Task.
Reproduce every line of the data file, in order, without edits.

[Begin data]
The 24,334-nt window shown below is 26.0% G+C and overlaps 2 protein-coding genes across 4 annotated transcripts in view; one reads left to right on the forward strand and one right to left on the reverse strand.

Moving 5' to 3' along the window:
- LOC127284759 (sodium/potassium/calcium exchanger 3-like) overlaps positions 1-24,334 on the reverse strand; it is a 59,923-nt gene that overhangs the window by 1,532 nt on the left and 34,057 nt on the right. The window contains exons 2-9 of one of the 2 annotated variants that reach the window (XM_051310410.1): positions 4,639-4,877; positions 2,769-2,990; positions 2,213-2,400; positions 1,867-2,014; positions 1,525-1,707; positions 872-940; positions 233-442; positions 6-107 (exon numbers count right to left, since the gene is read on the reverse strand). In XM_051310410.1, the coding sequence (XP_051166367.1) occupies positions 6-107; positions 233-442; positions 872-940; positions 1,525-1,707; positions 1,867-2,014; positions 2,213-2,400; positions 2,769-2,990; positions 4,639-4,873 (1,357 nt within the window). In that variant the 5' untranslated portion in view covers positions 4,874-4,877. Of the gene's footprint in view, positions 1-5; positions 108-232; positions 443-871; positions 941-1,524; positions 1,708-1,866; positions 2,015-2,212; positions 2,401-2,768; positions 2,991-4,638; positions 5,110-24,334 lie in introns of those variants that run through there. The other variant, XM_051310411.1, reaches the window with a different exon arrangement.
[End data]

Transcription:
The 24,334-nt window shown below is 26.0% G+C and overlaps 2 protein-coding genes across 4 annotated transcripts in view; one reads left to right on the forward strand and one right to left on the reverse strand.

Moving 5' to 3' along the window:
- LOC127284759 (sodium/potassium/calcium exchanger 3-like) overlaps positions 1-24,334 on the reverse strand; it is a 59,923-nt gene that overhangs the window by 1,532 nt on the left and 34,057 nt on the right. The window contains exons 2-9 of one of the 2 annotated variants that reach the window (XM_051310410.1): positions 4,639-4,877; positions 2,769-2,990; positions 2,213-2,400; positions 1,867-2,014; positions 1,525-1,707; positions 872-940; positions 233-442; positions 6-107 (exon numbers count right to left, since the gene is read on the reverse strand). In XM_051310410.1, the coding sequence (XP_051166367.1) occupies positions 6-107; positions 233-442; positions 872-940; positions 1,525-1,707; positions 1,867-2,014; positions 2,213-2,400; positions 2,769-2,990; positions 4,639-4,873 (1,357 nt within the window). In that variant the 5' untranslated portion in view covers positions 4,874-4,877. Of the gene's footprint in view, positions 1-5; positions 108-232; positions 443-871; positions 941-1,524; positions 1,708-1,866; positions 2,015-2,212; positions 2,401-2,768; positions 2,991-4,638; positions 5,110-24,334 lie in introns of those variants that run through there. The other variant, XM_051310411.1, reaches the window with a different exon arrangement.